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Ben Jones
Ben Jones, UK Lawyer
Category: Law
Satisfied Customers: 45376
Experience:  Qualified Solicitor - Please start your question with 'For Ben Jones'
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I've given my employer voluntarily an undertaking in writing

Resolved Question:

I've given my employer voluntarily an undertaking in writing not to entertain any companies approaches or offers of employment for a year this month. I'd really like to leave my employer but understand this undertaking is legally binding. Is there any sensible way to break off or retract this statement that I stupidly volunteered?
Submitted: 2 years ago.
Category: Law
Expert:  Ben Jones replied 2 years ago.
Ben Jones :

Hello, my name is ***** ***** it is my pleasure to assist you with your question today. How will your company be affected if you were to break this agreement?

Ben Jones :

Hello, my name is ***** ***** it is my pleasure to assist you with your question today. can you tell me how long you have been employed here and when did you sign this clause please.

Customer:

Hi Ben

Customer:

I've been with the company since July 2012 and were I to leave they'd be substantially affected by a loss of knowledge and my relationship with my existing corporate accounts. I manage the largest spending clients that we have in the South

Ben Jones :

Hello did you get my reply please.

Customer:

Signed the clause last month... but I'm desperate to get out. I have a competitor lined up to take me on in an amazing role but they want to see this statement retracted before they'd offer me formally.

Ben Jones :

Whilst the starting point is that such an agreement would be legally binding, that does not mean the employer can try and enforce it in any event and regardless of what you do. Such an agreement would be a binding contract so if you were to go ahead and breach it, it would amount to a breach of contract on your part. Under law the employer could then consider making a breach of contract claim against you but if they do so all they can pursue you for would be compensation for actual losses which they have incurred as a result of that. So for example if your actions have resulted in some financial losses for them, then they could consider pursuing you for these. If they have not suffered any losses as a result of that breach then there is little they can do to take this matter further. They cannot simply penalise you financially because that would be a penalty clause which is legally unenforceable. It is also unlikely that they will be able to prevent you from joining another company because that would amount to a restraint of trade, which is also unlawful. If by joining the new company you would be infringing the old company’s legitimate business interest, for example using confidential information or trade secrets you obtained from them and used them in the new employment, they could then consider trying to stop you from doing that. However, if you are not going to do this and will simply start a new job which does not directly affect them or their legitimate business interests in any way, then they cannot stop you from working there, even if you had the agreement in place.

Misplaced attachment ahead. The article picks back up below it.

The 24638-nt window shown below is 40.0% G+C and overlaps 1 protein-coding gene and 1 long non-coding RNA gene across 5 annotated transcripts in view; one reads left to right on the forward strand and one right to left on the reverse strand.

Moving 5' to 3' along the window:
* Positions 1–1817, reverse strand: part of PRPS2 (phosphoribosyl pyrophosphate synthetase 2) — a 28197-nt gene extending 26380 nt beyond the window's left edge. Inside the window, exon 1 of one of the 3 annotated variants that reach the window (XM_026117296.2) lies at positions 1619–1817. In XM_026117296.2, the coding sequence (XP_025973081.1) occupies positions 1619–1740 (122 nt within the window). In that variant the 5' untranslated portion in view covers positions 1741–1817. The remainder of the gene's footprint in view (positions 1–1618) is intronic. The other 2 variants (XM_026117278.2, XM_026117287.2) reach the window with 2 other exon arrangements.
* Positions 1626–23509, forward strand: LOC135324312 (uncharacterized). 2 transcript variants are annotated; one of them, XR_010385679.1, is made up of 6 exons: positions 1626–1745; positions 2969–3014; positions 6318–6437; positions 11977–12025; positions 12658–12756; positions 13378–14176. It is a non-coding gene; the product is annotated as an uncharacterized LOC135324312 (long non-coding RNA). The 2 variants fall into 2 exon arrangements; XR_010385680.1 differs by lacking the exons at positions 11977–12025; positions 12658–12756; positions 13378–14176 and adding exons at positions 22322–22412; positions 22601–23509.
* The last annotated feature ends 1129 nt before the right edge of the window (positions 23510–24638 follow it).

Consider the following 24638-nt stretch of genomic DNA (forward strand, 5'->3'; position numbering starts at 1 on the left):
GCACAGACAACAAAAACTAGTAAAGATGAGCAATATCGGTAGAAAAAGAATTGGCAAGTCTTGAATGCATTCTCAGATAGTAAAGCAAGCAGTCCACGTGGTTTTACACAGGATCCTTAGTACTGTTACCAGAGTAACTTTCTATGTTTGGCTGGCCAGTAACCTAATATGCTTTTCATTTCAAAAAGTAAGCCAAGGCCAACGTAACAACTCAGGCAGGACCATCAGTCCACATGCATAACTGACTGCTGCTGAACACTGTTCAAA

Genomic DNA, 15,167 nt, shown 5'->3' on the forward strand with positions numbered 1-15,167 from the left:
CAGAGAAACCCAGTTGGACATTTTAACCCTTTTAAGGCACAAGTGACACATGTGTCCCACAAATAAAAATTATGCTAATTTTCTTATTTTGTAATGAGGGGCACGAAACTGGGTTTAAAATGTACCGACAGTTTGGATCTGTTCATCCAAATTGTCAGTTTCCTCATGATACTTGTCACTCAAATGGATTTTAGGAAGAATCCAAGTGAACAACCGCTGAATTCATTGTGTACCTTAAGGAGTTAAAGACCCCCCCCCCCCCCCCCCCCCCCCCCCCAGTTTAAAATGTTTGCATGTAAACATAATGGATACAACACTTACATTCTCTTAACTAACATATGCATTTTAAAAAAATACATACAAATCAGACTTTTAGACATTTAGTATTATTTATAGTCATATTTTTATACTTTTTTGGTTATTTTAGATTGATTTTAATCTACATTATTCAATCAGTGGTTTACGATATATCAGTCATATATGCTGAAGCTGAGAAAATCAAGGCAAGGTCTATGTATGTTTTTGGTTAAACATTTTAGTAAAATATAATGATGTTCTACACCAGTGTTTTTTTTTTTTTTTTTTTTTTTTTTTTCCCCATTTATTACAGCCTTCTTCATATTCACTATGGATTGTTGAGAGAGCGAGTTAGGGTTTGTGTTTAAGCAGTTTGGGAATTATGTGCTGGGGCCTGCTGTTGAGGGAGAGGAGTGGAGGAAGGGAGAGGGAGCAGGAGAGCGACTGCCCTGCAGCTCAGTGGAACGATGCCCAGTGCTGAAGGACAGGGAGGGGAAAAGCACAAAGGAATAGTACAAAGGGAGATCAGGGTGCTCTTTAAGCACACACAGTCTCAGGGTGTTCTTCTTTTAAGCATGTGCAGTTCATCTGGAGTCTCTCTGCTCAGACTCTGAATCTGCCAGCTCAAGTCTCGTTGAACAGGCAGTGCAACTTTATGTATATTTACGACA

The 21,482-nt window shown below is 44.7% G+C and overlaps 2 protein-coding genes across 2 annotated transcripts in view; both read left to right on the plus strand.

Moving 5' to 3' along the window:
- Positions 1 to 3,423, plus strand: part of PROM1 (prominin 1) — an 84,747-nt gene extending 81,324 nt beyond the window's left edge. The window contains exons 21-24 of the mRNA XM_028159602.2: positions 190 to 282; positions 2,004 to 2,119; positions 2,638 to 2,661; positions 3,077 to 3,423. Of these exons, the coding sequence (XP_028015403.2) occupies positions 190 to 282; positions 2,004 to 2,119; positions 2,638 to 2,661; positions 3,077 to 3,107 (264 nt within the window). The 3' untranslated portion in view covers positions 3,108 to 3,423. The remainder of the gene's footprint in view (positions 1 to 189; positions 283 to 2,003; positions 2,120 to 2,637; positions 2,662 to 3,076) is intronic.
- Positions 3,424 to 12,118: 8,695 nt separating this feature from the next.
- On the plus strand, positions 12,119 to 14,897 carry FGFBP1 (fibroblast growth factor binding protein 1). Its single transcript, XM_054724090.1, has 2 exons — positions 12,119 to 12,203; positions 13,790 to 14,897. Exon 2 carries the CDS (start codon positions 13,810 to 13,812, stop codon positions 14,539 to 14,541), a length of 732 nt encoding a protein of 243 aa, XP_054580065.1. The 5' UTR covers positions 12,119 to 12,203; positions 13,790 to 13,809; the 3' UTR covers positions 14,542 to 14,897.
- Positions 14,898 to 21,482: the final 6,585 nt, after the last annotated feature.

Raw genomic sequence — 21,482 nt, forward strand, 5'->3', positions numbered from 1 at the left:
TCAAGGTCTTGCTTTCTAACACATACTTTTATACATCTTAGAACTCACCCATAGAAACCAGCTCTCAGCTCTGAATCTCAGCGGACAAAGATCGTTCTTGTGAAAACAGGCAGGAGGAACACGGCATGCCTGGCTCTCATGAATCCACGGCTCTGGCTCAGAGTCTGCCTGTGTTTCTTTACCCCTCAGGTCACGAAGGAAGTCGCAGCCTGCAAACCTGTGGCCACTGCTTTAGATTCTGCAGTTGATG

Ben Jones :